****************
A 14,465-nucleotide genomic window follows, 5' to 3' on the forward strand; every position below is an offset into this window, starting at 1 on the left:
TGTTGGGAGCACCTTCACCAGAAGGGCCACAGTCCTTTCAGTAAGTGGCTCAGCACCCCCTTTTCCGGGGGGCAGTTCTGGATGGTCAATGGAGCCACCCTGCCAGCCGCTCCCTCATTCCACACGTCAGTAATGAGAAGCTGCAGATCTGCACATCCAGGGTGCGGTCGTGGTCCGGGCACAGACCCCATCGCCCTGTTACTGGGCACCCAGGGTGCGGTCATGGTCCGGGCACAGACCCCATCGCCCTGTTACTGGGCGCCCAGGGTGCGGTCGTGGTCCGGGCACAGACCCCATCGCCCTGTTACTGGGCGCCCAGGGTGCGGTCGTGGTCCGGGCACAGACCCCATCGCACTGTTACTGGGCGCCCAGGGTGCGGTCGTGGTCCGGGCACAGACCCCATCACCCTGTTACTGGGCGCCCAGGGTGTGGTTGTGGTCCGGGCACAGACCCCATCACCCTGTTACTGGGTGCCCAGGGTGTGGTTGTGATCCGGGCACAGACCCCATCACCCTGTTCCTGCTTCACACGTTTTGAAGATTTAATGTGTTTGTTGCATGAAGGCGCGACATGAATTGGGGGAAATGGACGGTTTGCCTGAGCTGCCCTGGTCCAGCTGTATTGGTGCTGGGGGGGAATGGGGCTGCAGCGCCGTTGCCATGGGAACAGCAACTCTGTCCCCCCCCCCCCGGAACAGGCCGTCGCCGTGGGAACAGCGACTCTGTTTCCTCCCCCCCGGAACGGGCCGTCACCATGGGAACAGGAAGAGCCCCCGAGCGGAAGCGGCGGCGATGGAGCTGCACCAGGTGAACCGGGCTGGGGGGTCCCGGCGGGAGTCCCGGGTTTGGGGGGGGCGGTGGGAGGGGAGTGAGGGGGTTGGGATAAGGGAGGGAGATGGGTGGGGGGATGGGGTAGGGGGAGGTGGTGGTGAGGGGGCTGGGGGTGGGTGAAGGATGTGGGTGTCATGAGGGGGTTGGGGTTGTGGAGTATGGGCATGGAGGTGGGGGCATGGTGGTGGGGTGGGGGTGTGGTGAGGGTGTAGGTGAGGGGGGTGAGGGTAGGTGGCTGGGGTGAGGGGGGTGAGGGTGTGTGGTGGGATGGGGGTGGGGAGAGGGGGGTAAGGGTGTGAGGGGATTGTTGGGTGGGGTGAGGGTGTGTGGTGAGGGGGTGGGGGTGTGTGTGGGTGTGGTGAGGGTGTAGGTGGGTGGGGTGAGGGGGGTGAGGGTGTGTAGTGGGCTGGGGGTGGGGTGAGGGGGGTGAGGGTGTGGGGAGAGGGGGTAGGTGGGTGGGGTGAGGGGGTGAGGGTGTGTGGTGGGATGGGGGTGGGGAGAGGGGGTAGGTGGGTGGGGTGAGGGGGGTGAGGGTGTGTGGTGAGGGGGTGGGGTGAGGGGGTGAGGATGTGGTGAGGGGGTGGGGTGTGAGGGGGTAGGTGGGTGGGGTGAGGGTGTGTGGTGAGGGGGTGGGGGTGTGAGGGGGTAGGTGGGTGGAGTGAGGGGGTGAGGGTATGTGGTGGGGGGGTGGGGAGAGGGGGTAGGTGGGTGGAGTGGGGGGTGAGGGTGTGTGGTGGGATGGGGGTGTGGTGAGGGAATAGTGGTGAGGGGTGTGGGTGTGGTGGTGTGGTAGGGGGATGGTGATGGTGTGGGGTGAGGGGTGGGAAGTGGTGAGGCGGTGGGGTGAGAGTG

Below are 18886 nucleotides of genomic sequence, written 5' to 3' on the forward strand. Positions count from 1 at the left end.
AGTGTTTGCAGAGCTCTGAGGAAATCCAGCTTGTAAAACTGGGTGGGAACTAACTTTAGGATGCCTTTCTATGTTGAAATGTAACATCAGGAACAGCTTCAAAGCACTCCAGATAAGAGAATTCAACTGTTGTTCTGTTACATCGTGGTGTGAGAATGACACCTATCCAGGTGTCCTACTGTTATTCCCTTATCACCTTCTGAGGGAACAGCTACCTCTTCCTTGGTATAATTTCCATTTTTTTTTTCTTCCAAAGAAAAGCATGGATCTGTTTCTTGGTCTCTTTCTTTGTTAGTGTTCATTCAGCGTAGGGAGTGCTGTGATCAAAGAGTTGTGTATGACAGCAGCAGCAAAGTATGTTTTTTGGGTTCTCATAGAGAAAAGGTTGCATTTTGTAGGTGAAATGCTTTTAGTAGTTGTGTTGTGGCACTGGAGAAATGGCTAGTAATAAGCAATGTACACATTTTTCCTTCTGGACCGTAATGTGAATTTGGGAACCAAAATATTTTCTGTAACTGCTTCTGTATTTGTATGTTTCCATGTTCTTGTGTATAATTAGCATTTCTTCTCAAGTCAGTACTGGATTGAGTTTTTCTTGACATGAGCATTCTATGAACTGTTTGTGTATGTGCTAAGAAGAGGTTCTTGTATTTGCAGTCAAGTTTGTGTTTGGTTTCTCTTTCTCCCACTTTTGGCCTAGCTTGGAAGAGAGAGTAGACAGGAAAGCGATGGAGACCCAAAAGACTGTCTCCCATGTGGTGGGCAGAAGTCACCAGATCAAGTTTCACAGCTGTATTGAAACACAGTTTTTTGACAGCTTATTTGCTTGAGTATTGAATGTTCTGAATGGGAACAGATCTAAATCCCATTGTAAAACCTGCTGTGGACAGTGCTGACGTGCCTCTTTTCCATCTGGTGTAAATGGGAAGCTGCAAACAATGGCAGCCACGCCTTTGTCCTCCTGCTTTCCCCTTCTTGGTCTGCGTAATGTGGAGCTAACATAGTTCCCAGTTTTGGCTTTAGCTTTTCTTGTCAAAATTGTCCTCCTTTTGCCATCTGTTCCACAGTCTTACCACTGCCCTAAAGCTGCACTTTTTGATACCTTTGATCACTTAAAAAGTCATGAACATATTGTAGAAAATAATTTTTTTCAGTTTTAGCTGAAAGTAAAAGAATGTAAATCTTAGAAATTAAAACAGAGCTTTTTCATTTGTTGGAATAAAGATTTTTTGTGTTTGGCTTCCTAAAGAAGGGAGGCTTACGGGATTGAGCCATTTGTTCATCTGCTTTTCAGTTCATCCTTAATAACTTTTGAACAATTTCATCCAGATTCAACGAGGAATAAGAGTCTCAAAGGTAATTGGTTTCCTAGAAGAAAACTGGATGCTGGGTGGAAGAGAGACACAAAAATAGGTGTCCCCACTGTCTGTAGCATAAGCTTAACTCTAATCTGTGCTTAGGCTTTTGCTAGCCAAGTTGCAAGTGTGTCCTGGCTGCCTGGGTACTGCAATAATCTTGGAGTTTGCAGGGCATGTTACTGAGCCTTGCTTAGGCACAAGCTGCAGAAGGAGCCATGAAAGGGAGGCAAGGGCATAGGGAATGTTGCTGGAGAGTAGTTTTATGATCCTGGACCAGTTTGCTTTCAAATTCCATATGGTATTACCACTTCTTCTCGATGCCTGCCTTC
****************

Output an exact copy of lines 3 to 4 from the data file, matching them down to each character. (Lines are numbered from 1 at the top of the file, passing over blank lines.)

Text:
Below are 18886 nucleotides of genomic sequence, written 5' to 3' on the forward strand. Positions count from 1 at the left end.
AGTGTTTGCAGAGCTCTGAGGAAATCCAGCTTGTAAAACTGGGTGGGAACTAACTTTAGGATGCCTTTCTATGTTGAAATGTAACATCAGGAACAGCTTCAAAGCACTCCAGATAAGAGAATTCAACTGTTGTTCTGTTACATCGTGGTGTGAGAATGACACCTATCCAGGTGTCCTACTGTTATTCCCTTATCACCTTCTGAGGGAACAGCTACCTCTTCCTTGGTATAATTTCCATTTTTTTTTTCTTCCAAAGAAAAGCATGGATCTGTTTCTTGGTCTCTTTCTTTGTTAGTGTTCATTCAGCGTAGGGAGTGCTGTGATCAAAGAGTTGTGTATGACAGCAGCAGCAAAGTATGTTTTTTGGGTTCTCATAGAGAAAAGGTTGCATTTTGTAGGTGAAATGCTTTTAGTAGTTGTGTTGTGGCACTGGAGAAATGGCTAGTAATAAGCAATGTACACATTTTTCCTTCTGGACCGTAATGTGAATTTGGGAACCAAAATATTTTCTGTAACTGCTTCTGTATTTGTATGTTTCCATGTTCTTGTGTATAATTAGCATTTCTTCTCAAGTCAGTACTGGATTGAGTTTTTCTTGACATGAGCATTCTATGAACTGTTTGTGTATGTGCTAAGAAGAGGTTCTTGTATTTGCAGTCAAGTTTGTGTTTGGTTTCTCTTTCTCCCACTTTTGGCCTAGCTTGGAAGAGAGAGTAGACAGGAAAGCGATGGAGACCCAAAAGACTGTCTCCCATGTGGTGGGCAGAAGTCACCAGATCAAGTTTCACAGCTGTATTGAAACACAGTTTTTTGACAGCTTATTTGCTTGAGTATTGAATGTTCTGAATGGGAACAGATCTAAATCCCATTGTAAAACCTGCTGTGGACAGTGCTGACGTGCCTCTTTTCCATCTGGTGTAAATGGGAAGCTGCAAACAATGGCAGCCACGCCTTTGTCCTCCTGCTTTCCCCTTCTTGGTCTGCGTAATGTGGAGCTAACATAGTTCCCAGTTTTGGCTTTAGCTTTTCTTGTCAAAATTGTCCTCCTTTTGCCATCTGTTCCACAGTCTTACCACTGCCCTAAAGCTGCACTTTTTGATACCTTTGATCACTTAAAAAGTCATGAACATATTGTAGAAAATAATTTTTTTCAGTTTTAGCTGAAAGTAAAAGAATGTAAATCTTAGAAATTAAAACAGAGCTTTTTCATTTGTTGGAATAAAGATTTTTTGTGTTTGGCTTCCTAAAGAAGGGAGGCTTACGGGATTGAGCCATTTGTTCATCTGCTTTTCAGTTCATCCTTAATAACTTTTGAACAATTTCATCCAGATTCAACGAGGAATAAGAGTCTCAAAGGTAATTGGTTTCCTAGAAGAAAACTGGATGCTGGGTGGAAGAGAGACACAAAAATAGGTGTCCCCACTGTCTGTAGCATAAGCTTAACTCTAATCTGTGCTTAGGCTTTTGCTAGCCAAGTTGCAAGTGTGTCCTGGCTGCCTGGGTACTGCAATAATCTTGGAGTTTGCAGGGCATGTTACTGAGCCTTGCTTAGGCACAAGCTGCAGAAGGAGCCATGAAAGGGAGGCAAGGGCATAGGGAATGTTGCTGGAGAGTAGTTTTATGATCCTGGACCAGTTTGCTTTCAAATTCCATATGGTATTACCACTTCTTCTCGATGCCTGCCTTC